Welcome to the Irish Orchid Society

Potting materials
Potting materials

When to Repot

Repotting should ideally be performed in the early spring. If it is done in the autumn it may stunt the maturation of the new shoots and pseudobulbs and prevent flower spike development.

Like many plants, orchids should only be repotted when necessary such as when the pot is packed to capacity with growth or if the growing media has broken down. Usually re-potting is performed every third year and the growth anticipated in that time should dictate the size of pot to be used next. The orchid should be repotted with the newest pseudobulb furthest away from the pot rim to allow advanced growth in the coming years.

It is very important to appreciate that repotting time is an opportunity to examine the plants health and may also a time to propagate by splitting apart those plants having multiple growths. Some orchid genera are notoriously resentful of being divided up these include Coelogynes which like to grow unabated into large clumps.

EpiphytesPotting mixes - Coir, sphagnum moss and perlite

Epiphytic orchids being those which in their native habitat dwell on a loose substrate of leaves and old wood strips will obviously require a free draining media in cultivation. Sterilised Douglas Fir pine bark chips have been favoured for many years. However fungal contamination of these trees has become a threat to forestry and consequently this has restricted its availability.

Recently coconut (or coir) chippings have become a worthy alternative. Coir is cheaper, takes longer to degrade and is more hygienic than fir bark. Coir is more sponge-like and is also more water-retentive than fir bark and so plants grown in it require less frequent watering. Note, you must never plant your orchids in the grade of wood or coir chippings sold for garden mulching. The best source of orchid substrate is your orchid society particularly as many of the propriety brands sold in garden centres are of poor quality. You may also purchase bark on eBay (though postage costs may be expensive) or conveniently in Ireland obtain it at the Spring Orchid Fair at Glasnevin. Regardless of which type of bark you use it should always be bought fresh and then mixed with perlite which is a marvellous water absorbing volcanic rock pellet available from most garden centres.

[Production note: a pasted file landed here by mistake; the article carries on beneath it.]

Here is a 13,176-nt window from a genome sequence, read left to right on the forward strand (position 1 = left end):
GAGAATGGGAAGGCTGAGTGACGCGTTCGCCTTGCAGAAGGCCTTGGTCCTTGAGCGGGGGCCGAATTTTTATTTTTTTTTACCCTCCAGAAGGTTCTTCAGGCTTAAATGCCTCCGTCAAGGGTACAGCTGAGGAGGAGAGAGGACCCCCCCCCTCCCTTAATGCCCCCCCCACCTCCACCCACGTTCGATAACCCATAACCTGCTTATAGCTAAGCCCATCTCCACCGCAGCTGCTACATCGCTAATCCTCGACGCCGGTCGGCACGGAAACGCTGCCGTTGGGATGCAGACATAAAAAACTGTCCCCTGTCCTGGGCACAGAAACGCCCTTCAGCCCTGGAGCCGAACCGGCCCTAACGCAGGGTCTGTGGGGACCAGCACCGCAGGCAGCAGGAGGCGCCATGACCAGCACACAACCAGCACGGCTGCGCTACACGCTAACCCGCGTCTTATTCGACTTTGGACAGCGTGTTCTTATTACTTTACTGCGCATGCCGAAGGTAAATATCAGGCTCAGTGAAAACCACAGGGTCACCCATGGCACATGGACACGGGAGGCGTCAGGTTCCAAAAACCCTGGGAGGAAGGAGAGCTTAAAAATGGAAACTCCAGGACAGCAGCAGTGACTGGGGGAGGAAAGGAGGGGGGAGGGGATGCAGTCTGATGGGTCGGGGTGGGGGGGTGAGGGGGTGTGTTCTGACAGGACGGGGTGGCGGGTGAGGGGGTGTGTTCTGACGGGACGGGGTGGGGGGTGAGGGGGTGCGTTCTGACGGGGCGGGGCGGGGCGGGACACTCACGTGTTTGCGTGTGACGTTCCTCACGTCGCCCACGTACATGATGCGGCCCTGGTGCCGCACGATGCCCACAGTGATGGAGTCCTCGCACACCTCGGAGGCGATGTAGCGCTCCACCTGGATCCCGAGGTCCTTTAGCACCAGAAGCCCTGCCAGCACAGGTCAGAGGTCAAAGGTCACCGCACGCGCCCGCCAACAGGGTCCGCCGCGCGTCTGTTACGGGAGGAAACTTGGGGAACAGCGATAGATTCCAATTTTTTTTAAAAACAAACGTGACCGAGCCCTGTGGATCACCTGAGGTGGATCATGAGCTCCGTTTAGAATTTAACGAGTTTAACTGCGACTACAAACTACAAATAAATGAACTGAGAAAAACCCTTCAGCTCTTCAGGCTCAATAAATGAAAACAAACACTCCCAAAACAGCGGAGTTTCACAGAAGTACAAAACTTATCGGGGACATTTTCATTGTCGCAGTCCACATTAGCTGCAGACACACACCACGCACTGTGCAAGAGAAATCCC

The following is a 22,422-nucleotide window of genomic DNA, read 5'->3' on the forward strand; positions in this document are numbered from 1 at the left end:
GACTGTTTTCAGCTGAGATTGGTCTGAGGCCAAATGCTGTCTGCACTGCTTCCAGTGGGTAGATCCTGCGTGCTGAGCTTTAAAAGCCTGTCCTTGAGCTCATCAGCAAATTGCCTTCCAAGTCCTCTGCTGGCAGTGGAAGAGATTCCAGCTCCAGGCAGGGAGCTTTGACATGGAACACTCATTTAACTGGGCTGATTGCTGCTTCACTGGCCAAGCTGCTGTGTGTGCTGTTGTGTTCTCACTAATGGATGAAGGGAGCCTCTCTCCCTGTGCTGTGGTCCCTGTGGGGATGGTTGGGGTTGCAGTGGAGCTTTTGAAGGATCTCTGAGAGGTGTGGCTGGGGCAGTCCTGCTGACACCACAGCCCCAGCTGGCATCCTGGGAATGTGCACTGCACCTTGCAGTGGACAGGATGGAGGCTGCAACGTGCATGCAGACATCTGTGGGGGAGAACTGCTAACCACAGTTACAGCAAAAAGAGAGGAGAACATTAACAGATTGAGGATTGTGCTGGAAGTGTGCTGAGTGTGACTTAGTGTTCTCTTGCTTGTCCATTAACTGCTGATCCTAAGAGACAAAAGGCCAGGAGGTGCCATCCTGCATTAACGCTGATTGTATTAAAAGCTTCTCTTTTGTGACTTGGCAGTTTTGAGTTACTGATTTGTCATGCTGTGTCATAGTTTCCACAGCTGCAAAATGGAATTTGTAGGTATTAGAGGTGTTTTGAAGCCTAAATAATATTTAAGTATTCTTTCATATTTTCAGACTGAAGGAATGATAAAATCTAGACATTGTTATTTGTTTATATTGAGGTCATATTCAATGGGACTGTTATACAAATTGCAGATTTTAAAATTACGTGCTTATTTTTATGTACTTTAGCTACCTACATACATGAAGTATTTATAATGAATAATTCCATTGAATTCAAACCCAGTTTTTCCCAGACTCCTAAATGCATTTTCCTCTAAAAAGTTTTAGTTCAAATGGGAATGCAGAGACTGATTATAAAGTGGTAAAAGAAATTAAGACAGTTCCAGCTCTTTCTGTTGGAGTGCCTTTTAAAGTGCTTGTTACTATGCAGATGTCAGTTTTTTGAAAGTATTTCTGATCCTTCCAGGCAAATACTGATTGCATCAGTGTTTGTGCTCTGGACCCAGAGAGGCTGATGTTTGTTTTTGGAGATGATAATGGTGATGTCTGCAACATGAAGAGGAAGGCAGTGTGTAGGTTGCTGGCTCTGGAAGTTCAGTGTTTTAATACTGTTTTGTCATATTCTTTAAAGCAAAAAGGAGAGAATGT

Some orchids grow best in moss and perlite mixes without bark or a reduced bark content, for example the Pleione, Neofinetia and Stanhopea genera.

New Zealand sphagnum moss is now popularly used and is supplied as dehydrated bales. It is sterilised so you won’t be introducing foreign beasties into our ecosystem and it is farmed from sustainable areas so it is a very green product. The disadvantage of moss is that it degenerates more rapidly than bark and has to be replaced at least every other year.

Some orchid species resent being potted and any type of substrate stifles their growth. These are best grown on cork slabs or similar mountings and frequently misted and are better suited to the humid atmosphere of a greenhouse. An example are species from the genus Barkeria.

Never mix growing media from one orchid to another and always sterilise cutting implements over a flame or by bleach immersion. This may seem tedious but it is good practice.


Some foreign orchids grow on sun-baked rock surfaces and these are termed lithophyic or rupicolous. They can be intolerant of the growing composts discussed preferring a stone based medium. Examples of these include the Mexican lithophytic Laelias, which although very beautiful are high maintenance and so not commonly found in collections. They are not to be confused with the Mexican epiphytic Laelias which are much easier to cultivate.


Finally, as well as epiphytic and lithophytic growers there are those which grow in the ground like “normal” plants and these are termed terrestrials. They have roots somewhat like “normal” plants and so do not generally succeed in the coarse growing media previously described. Terrestrials predominate in the temperate regions of the world including Ireland. Unlike their evergreen tropical cousins which do not have dark winters to endure, terrestrial orchids are deciduous and have evolved underground tubers or rhizomes to sustain them through the winter. The epiphytic lifestyle would be a failure in temperate climates because there is insufficient atmospheric humidity or regular daily rainfall. As with all orchids the key to growing terrestrial orchids successfully is good drainage.

Typical growing media used include mixes of perlite, coarse sand, gravel, fine bark, leaf mould, and charcoal and sometimes a tincture of garden lime to increase pH if required.

It is recommended you consult a specialist grower or manual to discover the relative amounts to use for your orchid of interest. For example some Cypripediums will only survive if growing solely in coarse sand and are intolerant of organic matter. Terrestrials can be grown in pots but care must be taken to ensure they get the correct moisture and never dry out.

Did you know...

The miniature orchid Neofinetia falcatwas revered by Japanese Emperors and Samurai. It was prohibited for anyone else to own one. Commoners were permitted viewings but only if they wore paper masks to prevent them breathing on the plants!


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